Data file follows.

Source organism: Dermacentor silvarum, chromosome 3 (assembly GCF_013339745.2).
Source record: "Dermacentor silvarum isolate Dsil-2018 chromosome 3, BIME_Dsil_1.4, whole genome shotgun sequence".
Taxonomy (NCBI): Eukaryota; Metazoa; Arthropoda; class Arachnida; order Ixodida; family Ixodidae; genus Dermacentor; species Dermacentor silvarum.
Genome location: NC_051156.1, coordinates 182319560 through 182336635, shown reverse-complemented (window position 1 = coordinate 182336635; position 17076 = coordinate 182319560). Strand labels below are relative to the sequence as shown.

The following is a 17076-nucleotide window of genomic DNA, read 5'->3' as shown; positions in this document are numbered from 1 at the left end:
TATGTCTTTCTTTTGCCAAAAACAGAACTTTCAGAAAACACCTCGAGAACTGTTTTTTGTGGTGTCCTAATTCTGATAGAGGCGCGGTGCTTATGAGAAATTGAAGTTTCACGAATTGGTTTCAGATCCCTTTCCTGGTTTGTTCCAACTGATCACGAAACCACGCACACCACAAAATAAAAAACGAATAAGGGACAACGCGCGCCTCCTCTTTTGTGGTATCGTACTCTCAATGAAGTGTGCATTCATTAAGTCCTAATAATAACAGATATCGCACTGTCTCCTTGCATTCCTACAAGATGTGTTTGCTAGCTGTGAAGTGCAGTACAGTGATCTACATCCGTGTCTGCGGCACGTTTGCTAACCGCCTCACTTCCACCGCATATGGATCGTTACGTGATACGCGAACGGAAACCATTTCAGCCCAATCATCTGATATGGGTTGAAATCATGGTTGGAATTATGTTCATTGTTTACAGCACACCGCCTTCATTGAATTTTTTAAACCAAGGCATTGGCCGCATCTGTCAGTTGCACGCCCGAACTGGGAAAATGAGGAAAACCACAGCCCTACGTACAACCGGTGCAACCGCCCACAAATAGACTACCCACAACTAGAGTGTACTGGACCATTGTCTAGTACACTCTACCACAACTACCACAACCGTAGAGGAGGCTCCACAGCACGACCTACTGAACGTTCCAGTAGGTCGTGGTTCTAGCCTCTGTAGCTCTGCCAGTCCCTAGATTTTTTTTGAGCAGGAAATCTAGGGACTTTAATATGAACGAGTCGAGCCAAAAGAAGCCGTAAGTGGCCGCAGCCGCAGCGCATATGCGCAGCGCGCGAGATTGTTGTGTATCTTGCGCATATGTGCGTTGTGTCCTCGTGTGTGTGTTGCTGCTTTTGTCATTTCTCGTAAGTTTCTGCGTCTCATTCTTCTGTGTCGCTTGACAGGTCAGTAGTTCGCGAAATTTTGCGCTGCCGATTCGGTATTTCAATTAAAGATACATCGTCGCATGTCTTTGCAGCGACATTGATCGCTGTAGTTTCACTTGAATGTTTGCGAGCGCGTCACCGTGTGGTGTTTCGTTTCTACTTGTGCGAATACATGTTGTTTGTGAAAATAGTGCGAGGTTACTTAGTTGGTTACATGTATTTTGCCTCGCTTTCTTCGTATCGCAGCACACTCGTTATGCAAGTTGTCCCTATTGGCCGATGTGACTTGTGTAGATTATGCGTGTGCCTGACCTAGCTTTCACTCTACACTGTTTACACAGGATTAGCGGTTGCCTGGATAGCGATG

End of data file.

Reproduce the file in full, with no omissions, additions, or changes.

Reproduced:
Source organism: Dermacentor silvarum, chromosome 3 (assembly GCF_013339745.2).
Source record: "Dermacentor silvarum isolate Dsil-2018 chromosome 3, BIME_Dsil_1.4, whole genome shotgun sequence".
Taxonomy (NCBI): Eukaryota; Metazoa; Arthropoda; class Arachnida; order Ixodida; family Ixodidae; genus Dermacentor; species Dermacentor silvarum.
Genome location: NC_051156.1, coordinates 182319560 through 182336635, shown reverse-complemented (window position 1 = coordinate 182336635; position 17076 = coordinate 182319560). Strand labels below are relative to the sequence as shown.

The following is a 17076-nucleotide window of genomic DNA, read 5'->3' as shown; positions in this document are numbered from 1 at the left end:
TATGTCTTTCTTTTGCCAAAAACAGAACTTTCAGAAAACACCTCGAGAACTGTTTTTTGTGGTGTCCTAATTCTGATAGAGGCGCGGTGCTTATGAGAAATTGAAGTTTCACGAATTGGTTTCAGATCCCTTTCCTGGTTTGTTCCAACTGATCACGAAACCACGCACACCACAAAATAAAAAACGAATAAGGGACAACGCGCGCCTCCTCTTTTGTGGTATCGTACTCTCAATGAAGTGTGCATTCATTAAGTCCTAATAATAACAGATATCGCACTGTCTCCTTGCATTCCTACAAGATGTGTTTGCTAGCTGTGAAGTGCAGTACAGTGATCTACATCCGTGTCTGCGGCACGTTTGCTAACCGCCTCACTTCCACCGCATATGGATCGTTACGTGATACGCGAACGGAAACCATTTCAGCCCAATCATCTGATATGGGTTGAAATCATGGTTGGAATTATGTTCATTGTTTACAGCACACCGCCTTCATTGAATTTTTTAAACCAAGGCATTGGCCGCATCTGTCAGTTGCACGCCCGAACTGGGAAAATGAGGAAAACCACAGCCCTACGTACAACCGGTGCAACCGCCCACAAATAGACTACCCACAACTAGAGTGTACTGGACCATTGTCTAGTACACTCTACCACAACTACCACAACCGTAGAGGAGGCTCCACAGCACGACCTACTGAACGTTCCAGTAGGTCGTGGTTCTAGCCTCTGTAGCTCTGCCAGTCCCTAGATTTTTTTTGAGCAGGAAATCTAGGGACTTTAATATGAACGAGTCGAGCCAAAAGAAGCCGTAAGTGGCCGCAGCCGCAGCGCATATGCGCAGCGCGCGAGATTGTTGTGTATCTTGCGCATATGTGCGTTGTGTCCTCGTGTGTGTGTTGCTGCTTTTGTCATTTCTCGTAAGTTTCTGCGTCTCATTCTTCTGTGTCGCTTGACAGGTCAGTAGTTCGCGAAATTTTGCGCTGCCGATTCGGTATTTCAATTAAAGATACATCGTCGCATGTCTTTGCAGCGACATTGATCGCTGTAGTTTCACTTGAATGTTTGCGAGCGCGTCACCGTGTGGTGTTTCGTTTCTACTTGTGCGAATACATGTTGTTTGTGAAAATAGTGCGAGGTTACTTAGTTGGTTACATGTATTTTGCCTCGCTTTCTTCGTATCGCAGCACACTCGTTATGCAAGTTGTCCCTATTGGCCGATGTGACTTGTGTAGATTATGCGTGTGCCTGACCTAGCTTTCACTCTACACTGTTTACACAGGATTAGCGGTTGCCTGGATAGCGATG